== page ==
How We Relate to Government

Let every person be subject to the governing authorities. For there is no authority except from God, and those that exist have been instituted by God. Therefore whoever resists the authorities resists what God has appointed, and those who resist will incur judgment. For rulers are not a terror to good conduct, but to bad. Would you have no fear of the one who is in authority? Then do what is good, and you will receive his approval, for he is God’s servant for your good. But if you do wrong, be afraid, for he does not bear the sword in vain. For he is the servant of God, an avenger who carries out God’s wrath on the wrongdoer. (Romans 13:1-4)

In his commentary on Romans 13:1, John Calvin writes that

There are indeed always some tumultuous spirits who believe that the kingdom of Christ cannot be sufficiently elevated, unless all earthly powers be abolished, and that they cannot enjoy the liberty given by him, except they shake off every yoke of human subjection. Continue reading How We Relate to Government

Beautiful Feet

12 For there is no distinction between Jew and Greek; for the same Lord is Lord of all, bestowing his riches on all who call on him. 13 For “everyone who calls on the name of the Lord will be saved.”

14 How then will they call on him in whom they have not believed? And how are they to believe in him of whom they have never heard? And how are they to hear without someone preaching? 15 And how are they to preach unless they are sent? As it is written, “How beautiful are the feet of those who preach the good news!” (Romans 10:12-15)

There are 4 implications for evangelism that jump out at me here: Continue reading Beautiful Feet

Why We Submit to Government

Let every person be subject to the governing authorities. For there is no authority except from God, and those that exist have been instituted by God. Therefore whoever resists the authorities resists what God has appointed, and those who resist will incur judgment. For rulers are not a terror to good conduct, but to bad. Would you have no fear of the one who is in authority? Then do what is good, and you will receive his approval, for he is God’s servant for your good. But if you do wrong, be afraid, for he does not bear the sword in vain. For he is the servant of God, an avenger who carries out God’s wrath on the wrongdoer. Therefore one must be in subjection, not only to avoid God’s wrath but also for the sake of conscience. For because of this you also pay taxes, for the authorities are ministers of God, attending to this very thing. Pay to all what is owed to them: taxes to whom taxes are owed, revenue to whom revenue is owed, respect to whom respect is owed, honor to whom honor is owed. (Romans 13:1-7)

In his pamphlet Common Sense, published in the midst of the American Revolution, Thomas Paine wrote that “government even in its best state is but a necessary evil; in its worst state an intolerable one.” I’m sure we can all think of examples that prove this to be true. We read of politicians using public buildings and funds to carry on extramarital affairs. We see local police departments using their authority to raise revenue rather than to keep the public safe. Our representatives pass laws that benefit powerful special interest groups but endanger freedom and fly in the face of biblical ideals. Our government gave $1.4 billion of aid last year to countries that own U.S. debt (basically we give free money to countries that lend it right back to us for interest). Continue reading Why We Submit to Government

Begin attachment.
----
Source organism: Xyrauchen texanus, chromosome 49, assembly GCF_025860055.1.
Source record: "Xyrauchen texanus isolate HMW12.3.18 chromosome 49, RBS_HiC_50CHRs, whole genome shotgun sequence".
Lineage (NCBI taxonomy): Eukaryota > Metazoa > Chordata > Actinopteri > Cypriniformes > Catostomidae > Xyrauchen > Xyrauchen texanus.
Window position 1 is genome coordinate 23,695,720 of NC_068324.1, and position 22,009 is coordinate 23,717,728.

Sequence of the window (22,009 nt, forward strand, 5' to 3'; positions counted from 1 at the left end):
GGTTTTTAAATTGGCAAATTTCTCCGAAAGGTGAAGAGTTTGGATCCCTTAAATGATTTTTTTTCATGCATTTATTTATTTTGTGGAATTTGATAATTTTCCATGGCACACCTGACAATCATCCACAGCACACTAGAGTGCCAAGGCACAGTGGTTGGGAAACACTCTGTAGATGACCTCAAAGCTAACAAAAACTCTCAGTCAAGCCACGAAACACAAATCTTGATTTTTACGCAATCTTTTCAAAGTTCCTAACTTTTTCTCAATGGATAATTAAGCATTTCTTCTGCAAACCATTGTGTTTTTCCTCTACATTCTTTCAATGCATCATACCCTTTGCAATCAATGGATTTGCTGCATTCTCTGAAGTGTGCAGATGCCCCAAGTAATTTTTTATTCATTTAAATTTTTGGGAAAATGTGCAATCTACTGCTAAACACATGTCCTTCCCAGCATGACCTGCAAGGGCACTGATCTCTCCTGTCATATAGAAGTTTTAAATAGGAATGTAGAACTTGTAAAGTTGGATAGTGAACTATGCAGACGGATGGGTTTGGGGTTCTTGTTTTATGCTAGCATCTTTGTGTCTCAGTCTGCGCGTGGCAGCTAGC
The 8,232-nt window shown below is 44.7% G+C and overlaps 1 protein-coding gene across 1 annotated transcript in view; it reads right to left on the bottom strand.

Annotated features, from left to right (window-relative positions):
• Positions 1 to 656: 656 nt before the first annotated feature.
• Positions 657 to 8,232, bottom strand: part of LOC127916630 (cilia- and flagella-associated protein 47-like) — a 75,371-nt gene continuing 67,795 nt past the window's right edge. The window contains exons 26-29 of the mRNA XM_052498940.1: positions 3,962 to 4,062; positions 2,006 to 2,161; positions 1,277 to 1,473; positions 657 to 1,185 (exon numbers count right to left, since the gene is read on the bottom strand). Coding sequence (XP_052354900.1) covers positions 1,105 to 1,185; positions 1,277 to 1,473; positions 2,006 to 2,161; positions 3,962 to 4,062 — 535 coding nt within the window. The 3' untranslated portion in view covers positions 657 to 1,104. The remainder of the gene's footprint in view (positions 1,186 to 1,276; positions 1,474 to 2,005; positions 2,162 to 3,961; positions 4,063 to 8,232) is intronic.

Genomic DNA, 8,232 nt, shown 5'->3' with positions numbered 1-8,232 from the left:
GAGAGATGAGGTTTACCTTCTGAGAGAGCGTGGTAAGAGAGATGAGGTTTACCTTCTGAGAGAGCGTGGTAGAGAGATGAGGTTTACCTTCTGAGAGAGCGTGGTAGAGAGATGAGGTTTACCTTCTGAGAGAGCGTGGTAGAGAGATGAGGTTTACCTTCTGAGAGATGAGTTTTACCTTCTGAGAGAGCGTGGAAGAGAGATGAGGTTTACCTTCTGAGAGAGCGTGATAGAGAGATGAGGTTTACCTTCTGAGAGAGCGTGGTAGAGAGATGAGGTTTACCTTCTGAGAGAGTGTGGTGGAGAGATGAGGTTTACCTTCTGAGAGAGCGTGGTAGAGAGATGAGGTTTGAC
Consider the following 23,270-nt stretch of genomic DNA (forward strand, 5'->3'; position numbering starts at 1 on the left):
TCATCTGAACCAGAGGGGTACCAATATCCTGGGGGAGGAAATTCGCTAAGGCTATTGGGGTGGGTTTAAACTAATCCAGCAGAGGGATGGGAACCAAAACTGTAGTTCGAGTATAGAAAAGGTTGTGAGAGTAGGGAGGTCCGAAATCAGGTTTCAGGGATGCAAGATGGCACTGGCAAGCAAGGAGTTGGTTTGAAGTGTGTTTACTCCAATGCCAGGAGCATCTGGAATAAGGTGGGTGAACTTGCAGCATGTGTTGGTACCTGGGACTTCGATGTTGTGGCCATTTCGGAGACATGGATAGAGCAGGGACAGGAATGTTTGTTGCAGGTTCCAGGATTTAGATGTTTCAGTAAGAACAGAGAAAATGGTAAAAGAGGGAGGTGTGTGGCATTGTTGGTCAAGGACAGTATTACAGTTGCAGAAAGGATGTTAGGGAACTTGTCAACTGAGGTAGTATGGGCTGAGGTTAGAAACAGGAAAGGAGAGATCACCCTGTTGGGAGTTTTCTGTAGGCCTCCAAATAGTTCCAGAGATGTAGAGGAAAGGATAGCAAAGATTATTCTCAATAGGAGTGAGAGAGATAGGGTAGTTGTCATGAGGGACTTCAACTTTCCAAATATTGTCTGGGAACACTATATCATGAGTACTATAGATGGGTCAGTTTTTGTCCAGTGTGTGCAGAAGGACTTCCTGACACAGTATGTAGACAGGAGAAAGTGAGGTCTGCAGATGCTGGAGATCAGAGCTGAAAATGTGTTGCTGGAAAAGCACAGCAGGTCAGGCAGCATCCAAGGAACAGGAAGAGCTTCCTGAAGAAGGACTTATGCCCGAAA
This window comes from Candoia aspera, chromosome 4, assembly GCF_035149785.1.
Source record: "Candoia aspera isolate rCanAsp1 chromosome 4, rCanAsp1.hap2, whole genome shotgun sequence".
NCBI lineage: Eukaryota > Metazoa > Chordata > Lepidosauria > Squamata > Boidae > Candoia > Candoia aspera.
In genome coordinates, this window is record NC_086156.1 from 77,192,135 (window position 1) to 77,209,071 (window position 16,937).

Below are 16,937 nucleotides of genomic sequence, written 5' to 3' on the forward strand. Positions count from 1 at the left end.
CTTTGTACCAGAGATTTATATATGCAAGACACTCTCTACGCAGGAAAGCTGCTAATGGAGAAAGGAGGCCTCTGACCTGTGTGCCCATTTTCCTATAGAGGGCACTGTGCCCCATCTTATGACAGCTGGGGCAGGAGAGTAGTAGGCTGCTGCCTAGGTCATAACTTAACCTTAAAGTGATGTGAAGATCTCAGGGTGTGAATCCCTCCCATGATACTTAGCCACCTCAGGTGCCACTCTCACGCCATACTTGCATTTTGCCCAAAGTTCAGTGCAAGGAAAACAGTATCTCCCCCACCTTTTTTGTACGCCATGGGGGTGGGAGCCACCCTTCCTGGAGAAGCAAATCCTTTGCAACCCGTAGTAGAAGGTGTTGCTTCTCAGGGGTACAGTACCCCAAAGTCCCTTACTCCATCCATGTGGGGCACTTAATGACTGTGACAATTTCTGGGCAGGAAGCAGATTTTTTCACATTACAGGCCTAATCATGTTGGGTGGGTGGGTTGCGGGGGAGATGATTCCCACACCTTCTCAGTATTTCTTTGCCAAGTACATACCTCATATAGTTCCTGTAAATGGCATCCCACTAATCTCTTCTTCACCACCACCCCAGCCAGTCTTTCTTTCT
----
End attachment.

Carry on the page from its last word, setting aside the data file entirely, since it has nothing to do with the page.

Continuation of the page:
The Adequacy of God

The following is my chapel message from the other day. The Secondary chapel had been going through a series based on the book Knowing God by J.I. Packer. I spoke on Chapter 22, “The Adequacy of God.” [All Scripture quotations are from the English Standard Version.]

As Mr. P_____ said, our topic today is “The Adequacy of God.” Now, adequacy isn’t exactly a term we use on a daily basis so someone tell me what it means to be adequate. [students responded] I don’t know why, but to me, the word adequate has a negative connotation. It seems like it belongs between “fair” and “good” on a scale ranking how great something is. I tend to see being “adequate” as being a negative (or at best a neutral) thing, but in actuality it’s a positive thing. The definition we’ll be using for today will hopefully remove some of those negative connotations we assign to the word. And that is this: “to be adequate is to satisfy in terms of quality and/or quantity.” I’ll say that again: to be adequate is to satisfy in terms of quality and/or quantity. I have 3 cups of water on the podium here. [One was only about 1/4 filled with clean water, one was filled with dirty water, and one was filled with clean water.] You’ve just finished soccer, or basketball, or baseball practice; you’re hot and sweaty and thirsty. Which of these cups would be most adequate? [students responded, choosing the cup filled with clean water] Right, it is more satisfying in terms of quantity than this cup, and it is more satisfying in terms of quality than this cup. So when we talk about the “adequacy” of God, we are talking about him satisfying a need or needs, the way this cup of water would satisfy your thirst. Continue reading The Adequacy of God